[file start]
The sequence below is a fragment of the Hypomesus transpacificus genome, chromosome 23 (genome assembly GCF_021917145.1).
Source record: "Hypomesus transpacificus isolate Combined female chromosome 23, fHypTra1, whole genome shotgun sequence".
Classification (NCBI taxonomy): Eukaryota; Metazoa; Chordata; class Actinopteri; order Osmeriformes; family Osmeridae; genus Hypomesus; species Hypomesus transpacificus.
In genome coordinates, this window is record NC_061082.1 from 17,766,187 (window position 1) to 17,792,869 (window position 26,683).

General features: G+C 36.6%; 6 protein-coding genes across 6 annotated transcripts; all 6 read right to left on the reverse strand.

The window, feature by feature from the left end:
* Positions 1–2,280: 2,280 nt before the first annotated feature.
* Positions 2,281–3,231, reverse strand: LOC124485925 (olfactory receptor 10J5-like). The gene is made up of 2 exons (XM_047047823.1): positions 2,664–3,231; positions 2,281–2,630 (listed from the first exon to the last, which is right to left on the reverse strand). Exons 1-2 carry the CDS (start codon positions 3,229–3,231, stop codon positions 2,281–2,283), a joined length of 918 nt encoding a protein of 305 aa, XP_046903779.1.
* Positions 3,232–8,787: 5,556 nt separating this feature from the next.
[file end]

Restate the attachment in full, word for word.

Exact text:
The sequence below is a fragment of the Hypomesus transpacificus genome, chromosome 23 (genome assembly GCF_021917145.1).
Source record: "Hypomesus transpacificus isolate Combined female chromosome 23, fHypTra1, whole genome shotgun sequence".
Classification (NCBI taxonomy): Eukaryota; Metazoa; Chordata; class Actinopteri; order Osmeriformes; family Osmeridae; genus Hypomesus; species Hypomesus transpacificus.
In genome coordinates, this window is record NC_061082.1 from 17,766,187 (window position 1) to 17,792,869 (window position 26,683).

General features: G+C 36.6%; 6 protein-coding genes across 6 annotated transcripts; all 6 read right to left on the reverse strand.

The window, feature by feature from the left end:
* Positions 1–2,280: 2,280 nt before the first annotated feature.
* Positions 2,281–3,231, reverse strand: LOC124485925 (olfactory receptor 10J5-like). The gene is made up of 2 exons (XM_047047823.1): positions 2,664–3,231; positions 2,281–2,630 (listed from the first exon to the last, which is right to left on the reverse strand). Exons 1-2 carry the CDS (start codon positions 3,229–3,231, stop codon positions 2,281–2,283), a joined length of 918 nt encoding a protein of 305 aa, XP_046903779.1.
* Positions 3,232–8,787: 5,556 nt separating this feature from the next.